Poor White HTML version
As he stood alone in the barnyard, excited at the thought of the adventure on
which Clara and Hugh had set out, Jim Priest remembered Tom Butterworth. For
more than thirty years Jim had worked for Tom and they had one strong impulse
that bound them together--their common love of fine horses. More than once the
two men had spent an afternoon together in the grand stand at the fall trotting
meeting at Cleveland. In the late morning of such a day Tom found Jim
wandering from stall to stall, looking at the horses being rubbed down and
prepared for the afternoon's races. In a generous mood he bought his
employee's lunch and took him to a seat in the grand stand. All afternoon the two
men watched the races, smoked and quarreled. Tom contended that Bud Doble,
the debonair, the dramatic, the handsome, was the greatest of all race horse
drivers, and Jim Priest held Bud Doble in contempt. For him there was but one
man of all the drivers he whole-heartedly admired, Pop Geers, the shrewd and
silent. "That Geers of yours doesn't drive at all. He just sits up there like a stick,"
Tom grumbled. "If a horse can win all right, he'll ride behind him all right. What I
like to see is a driver. Now you look at that Doble. You watch him bring a horse
through the stretch."
Jim looked at his employer with something like pity in his eyes. "Huh," he
exclaimed. "If you haven't got eyes you can't see."
The farm hand had two strong loves in his life, his employer's daughter and the
race horse driver, Geers. "Geers," he declared, "was a man born old and wise."
Often he had seen Geers at the tracks on a morning before some important race.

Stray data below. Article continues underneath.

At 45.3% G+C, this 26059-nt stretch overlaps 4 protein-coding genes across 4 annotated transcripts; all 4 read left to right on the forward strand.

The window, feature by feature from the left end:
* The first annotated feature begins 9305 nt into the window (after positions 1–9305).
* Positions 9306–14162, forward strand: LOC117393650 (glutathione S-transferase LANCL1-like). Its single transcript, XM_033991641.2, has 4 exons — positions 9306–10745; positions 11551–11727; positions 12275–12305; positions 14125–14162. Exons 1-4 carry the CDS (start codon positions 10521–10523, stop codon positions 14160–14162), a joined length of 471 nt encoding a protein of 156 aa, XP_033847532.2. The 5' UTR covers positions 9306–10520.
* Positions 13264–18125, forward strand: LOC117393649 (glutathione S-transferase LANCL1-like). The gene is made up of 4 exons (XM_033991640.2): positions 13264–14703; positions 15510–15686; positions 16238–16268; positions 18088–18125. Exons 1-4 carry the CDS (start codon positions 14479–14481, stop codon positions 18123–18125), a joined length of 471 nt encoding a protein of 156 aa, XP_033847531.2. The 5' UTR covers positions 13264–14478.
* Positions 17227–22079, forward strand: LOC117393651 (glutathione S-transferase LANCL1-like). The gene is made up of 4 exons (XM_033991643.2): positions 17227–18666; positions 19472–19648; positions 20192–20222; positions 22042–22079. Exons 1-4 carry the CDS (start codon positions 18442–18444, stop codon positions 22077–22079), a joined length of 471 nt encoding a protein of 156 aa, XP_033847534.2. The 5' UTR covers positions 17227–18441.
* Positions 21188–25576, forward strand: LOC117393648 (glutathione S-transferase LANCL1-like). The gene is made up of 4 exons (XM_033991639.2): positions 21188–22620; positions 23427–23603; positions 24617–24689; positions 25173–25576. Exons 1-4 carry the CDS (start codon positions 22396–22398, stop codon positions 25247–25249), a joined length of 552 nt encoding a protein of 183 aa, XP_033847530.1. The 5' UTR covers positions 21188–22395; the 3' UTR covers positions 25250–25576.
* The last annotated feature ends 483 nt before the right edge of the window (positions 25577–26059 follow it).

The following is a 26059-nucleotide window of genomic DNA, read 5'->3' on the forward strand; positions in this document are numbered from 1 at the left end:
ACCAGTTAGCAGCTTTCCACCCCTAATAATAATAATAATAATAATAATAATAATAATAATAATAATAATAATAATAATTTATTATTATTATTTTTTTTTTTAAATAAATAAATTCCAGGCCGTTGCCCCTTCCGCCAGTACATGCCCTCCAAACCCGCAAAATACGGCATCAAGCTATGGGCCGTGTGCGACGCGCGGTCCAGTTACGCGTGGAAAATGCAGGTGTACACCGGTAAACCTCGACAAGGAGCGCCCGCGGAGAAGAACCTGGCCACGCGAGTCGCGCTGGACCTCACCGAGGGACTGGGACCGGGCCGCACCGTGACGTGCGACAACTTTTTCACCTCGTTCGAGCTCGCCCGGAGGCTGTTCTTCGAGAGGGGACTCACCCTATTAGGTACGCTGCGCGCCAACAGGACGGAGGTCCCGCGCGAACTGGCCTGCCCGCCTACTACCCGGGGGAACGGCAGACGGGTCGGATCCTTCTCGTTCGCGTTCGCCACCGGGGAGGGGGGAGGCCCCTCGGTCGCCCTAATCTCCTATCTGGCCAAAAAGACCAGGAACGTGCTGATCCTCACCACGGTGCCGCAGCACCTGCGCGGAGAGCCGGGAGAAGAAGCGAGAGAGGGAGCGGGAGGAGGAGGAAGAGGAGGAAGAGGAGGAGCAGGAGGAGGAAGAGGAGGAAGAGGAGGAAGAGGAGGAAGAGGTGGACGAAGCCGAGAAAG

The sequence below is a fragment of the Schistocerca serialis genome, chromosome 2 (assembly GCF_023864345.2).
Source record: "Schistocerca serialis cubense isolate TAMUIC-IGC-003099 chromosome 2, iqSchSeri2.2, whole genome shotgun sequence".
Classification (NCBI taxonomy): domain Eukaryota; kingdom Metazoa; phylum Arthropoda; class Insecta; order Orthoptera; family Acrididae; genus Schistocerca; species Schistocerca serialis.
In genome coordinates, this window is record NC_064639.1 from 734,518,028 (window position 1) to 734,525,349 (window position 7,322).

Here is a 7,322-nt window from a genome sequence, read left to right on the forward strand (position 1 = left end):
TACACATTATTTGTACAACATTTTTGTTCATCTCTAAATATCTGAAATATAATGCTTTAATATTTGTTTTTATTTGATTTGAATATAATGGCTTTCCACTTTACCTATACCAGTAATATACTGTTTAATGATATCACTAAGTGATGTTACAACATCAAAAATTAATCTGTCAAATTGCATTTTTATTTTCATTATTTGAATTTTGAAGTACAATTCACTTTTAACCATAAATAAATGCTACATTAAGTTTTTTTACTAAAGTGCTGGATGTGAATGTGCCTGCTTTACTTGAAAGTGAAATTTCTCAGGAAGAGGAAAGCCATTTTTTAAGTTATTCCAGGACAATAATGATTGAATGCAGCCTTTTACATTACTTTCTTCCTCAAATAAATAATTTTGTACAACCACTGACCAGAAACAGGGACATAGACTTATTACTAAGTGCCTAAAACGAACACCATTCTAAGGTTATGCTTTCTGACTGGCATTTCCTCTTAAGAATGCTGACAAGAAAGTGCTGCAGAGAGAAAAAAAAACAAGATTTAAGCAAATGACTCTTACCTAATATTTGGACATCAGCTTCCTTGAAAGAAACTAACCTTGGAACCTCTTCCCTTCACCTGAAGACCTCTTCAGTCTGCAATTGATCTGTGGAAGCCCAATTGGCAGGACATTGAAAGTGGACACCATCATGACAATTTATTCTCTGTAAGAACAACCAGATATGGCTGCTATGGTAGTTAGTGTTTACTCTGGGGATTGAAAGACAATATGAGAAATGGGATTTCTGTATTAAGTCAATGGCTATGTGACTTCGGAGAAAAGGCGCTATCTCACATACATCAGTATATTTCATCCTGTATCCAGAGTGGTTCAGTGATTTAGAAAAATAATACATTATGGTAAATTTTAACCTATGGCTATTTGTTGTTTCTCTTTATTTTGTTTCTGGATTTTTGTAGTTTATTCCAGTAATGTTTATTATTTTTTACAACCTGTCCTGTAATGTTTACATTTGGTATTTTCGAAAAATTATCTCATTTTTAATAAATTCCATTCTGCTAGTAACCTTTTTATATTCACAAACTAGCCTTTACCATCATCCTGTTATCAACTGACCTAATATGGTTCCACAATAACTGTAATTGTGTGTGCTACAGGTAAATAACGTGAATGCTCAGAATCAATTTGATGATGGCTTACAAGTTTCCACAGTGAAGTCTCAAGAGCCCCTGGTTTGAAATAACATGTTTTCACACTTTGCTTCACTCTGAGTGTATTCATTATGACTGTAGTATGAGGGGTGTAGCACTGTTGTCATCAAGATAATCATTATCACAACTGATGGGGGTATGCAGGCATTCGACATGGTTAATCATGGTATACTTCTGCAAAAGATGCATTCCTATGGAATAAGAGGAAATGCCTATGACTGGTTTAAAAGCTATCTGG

The driver sat on an upturned box in the sun before one of the horse stalls. All
about him there was the bantering talk of horsemen and grooms. Bets were
made and challenges given. On the tracks nearby horses, not entered in the
races for that day, were being exercised. Their hoofbeats made a kind of music
that made Jim's blood tingle. Negroes laughed and horses put their heads out at
stall doors. The stallions neighed loudly and the heels of some impatient steed
rattled against the sides of a stall.
Every one about the stalls talked of the events of the afternoon and Jim leaned
against the front of one of the stalls and listened, filled with happiness. He wished
the fates had made him a racing man. Then he looked at Pop Geers, the silent
one, who sat for hours dumb and uncommunicative on a feed box, tapping lightly
on the ground with his racing whip and chewing straw. Jim's imagination was
aroused. He had once seen that other silent American, General Grant, and had
been filled with admiration for him.
That was on a great day in Jim's life, the day on which he had seen Grant going
to receive Lee's surrender at Appomattox. There had been a battle with the
Union men pursuing the fleeing Rebs out of Richmond, and Jim, having secured
a bottle of whisky, and having a chronic dislike of battles, had managed to creep
away into a wood. In the distance he heard shouts and presently saw several
men riding furiously down a road. It was Grant with his aides going to the place
where Lee waited. They rode to the place near where Jim sat with his back